Hot on the heels of their Grammy-winning breakthrough album Treinta Días, Los Angeles' quartet La Santa Cecilia follow up with Someday New. There are four new songs, three indispensable covers, the original version of the "ICE El Hielo," and the radio version of "Monedita." Producer Sebastian Krys was re-enlisted to helm this set. The first single is "Cumbia Morada," fueled by Pepe Carlos' swirling accordion, Alex Bendaña's rocksteady, bubbling bassline, and Miguel "Oso" Ramirez's rolling percussion grooves. Attractions' drummer Pete Thomas' kit adds to the bottom end, while guest Andy Abad's stinging surf guitar weds cumbia to rock & roll. La Marisoul's lyric delivery is grainy, aggressive, and passionate like a flamenco singer's. "Como Dios Manda" is a gorgeous ranchera; soulful and tender, it reveals La Santa Cecilia's roots and comfort with the tradition. "Ven a Mis Brazos" is a bouncing polka with burning percussion and fine accordion work. The cover of Jose Jose's classic "Cuidado" is thoroughly reimagined. Though its cinematic scope remains, horns have been replaced by B-3, layers of accordion, snare, cymbals, and electric guitars. La Marisoul delivers a transcendent vocal that gives props to the original, but interprets it for a new age. The same goes for "La Morena," a classic Dominican dance tune. La Santa Cecilia reclaim its roots -- the tune is raw, primal, infectious -- a far cry from the slick merengue versions of the 1980s and '90s. The bilingual title track is a bright, catchy pop number whose refrain touches on retro-soul with trombone, B-3, piano, and snare. On their reading of the Beatles' "Strawberry Fields Forever," a lilting requiento and percussion intro support La Marisoul's smoky croon, but a funky Caribbean groove replaces it and it transforms into a psychedelic cumbia. The album closer is the original version of "ICE El Hielo" a song about deportation. It connects to the Beatles' tune, in that John Lennon fought deportation from the U.S. himself. He would have understood "ICE El Hielo" better than most Anglos. Though the four new songs here are wonderful, it's the covers that make Someday New an accurate portrait of La Santa Cecilia. Not only does it reflect their musical depth, but it presents the diversity in their live show. Bravo!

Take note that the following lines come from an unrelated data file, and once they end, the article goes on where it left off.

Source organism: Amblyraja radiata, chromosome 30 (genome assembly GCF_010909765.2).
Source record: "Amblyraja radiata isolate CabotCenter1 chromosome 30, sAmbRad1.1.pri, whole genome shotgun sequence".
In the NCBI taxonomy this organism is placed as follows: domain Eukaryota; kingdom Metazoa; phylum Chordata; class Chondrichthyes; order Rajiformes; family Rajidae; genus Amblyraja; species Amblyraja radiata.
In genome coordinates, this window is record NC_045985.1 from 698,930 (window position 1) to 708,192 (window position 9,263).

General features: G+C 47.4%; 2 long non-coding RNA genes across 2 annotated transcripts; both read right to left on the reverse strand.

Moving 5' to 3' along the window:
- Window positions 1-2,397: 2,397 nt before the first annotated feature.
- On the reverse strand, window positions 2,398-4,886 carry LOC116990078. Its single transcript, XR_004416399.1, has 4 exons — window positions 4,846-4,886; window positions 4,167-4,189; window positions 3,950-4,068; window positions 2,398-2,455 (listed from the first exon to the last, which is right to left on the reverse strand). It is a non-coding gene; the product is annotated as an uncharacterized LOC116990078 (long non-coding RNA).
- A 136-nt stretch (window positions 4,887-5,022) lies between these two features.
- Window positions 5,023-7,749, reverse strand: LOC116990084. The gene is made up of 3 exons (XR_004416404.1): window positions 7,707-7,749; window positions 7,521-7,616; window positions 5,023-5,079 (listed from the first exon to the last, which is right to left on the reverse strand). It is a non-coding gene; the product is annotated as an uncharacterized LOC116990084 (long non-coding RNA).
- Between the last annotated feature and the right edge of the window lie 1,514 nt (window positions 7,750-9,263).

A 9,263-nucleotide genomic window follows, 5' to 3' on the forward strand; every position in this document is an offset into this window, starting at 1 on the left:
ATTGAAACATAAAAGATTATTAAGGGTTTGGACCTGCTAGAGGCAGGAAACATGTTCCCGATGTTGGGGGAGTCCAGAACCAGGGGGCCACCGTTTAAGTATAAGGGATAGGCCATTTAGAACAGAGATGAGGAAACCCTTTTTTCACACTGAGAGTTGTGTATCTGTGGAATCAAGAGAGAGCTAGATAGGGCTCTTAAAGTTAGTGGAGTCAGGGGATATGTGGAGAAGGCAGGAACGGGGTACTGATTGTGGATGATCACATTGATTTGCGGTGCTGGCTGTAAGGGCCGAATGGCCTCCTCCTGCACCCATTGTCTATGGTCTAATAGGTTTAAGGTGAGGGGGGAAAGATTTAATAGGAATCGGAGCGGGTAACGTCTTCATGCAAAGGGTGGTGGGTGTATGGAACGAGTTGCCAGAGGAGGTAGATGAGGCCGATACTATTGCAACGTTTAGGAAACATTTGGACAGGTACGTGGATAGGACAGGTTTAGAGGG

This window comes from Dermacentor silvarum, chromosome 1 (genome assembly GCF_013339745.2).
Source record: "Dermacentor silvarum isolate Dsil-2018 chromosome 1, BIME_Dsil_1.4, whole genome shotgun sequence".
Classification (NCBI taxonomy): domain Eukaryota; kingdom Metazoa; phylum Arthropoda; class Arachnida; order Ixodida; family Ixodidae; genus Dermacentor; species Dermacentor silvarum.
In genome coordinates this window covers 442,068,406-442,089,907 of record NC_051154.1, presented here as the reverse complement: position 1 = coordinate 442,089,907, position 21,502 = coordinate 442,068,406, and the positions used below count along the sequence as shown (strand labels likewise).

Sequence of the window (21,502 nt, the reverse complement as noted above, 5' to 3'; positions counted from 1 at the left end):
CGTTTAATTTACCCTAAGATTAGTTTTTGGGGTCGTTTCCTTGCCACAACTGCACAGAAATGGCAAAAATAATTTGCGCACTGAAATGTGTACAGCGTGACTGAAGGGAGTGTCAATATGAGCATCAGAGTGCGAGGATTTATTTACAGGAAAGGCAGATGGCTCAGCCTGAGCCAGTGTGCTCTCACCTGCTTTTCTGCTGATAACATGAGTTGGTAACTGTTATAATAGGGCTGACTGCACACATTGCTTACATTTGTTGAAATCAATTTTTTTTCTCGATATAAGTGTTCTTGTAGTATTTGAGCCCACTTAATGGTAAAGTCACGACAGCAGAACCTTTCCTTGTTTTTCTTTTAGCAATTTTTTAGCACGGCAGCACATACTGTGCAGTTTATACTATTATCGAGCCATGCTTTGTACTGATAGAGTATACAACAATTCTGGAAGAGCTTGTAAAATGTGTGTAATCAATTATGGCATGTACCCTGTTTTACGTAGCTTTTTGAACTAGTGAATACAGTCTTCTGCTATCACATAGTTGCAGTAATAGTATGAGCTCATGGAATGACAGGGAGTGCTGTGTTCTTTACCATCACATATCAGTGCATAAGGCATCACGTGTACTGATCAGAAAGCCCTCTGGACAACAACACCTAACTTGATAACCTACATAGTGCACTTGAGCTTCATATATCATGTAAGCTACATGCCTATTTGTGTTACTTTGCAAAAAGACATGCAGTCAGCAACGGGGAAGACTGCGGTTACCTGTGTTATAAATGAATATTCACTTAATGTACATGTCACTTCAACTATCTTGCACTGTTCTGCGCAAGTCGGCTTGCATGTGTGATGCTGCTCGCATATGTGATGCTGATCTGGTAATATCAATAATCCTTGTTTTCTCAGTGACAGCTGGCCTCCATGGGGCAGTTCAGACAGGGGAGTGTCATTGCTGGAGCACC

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AllMusic Review by Thom Jurek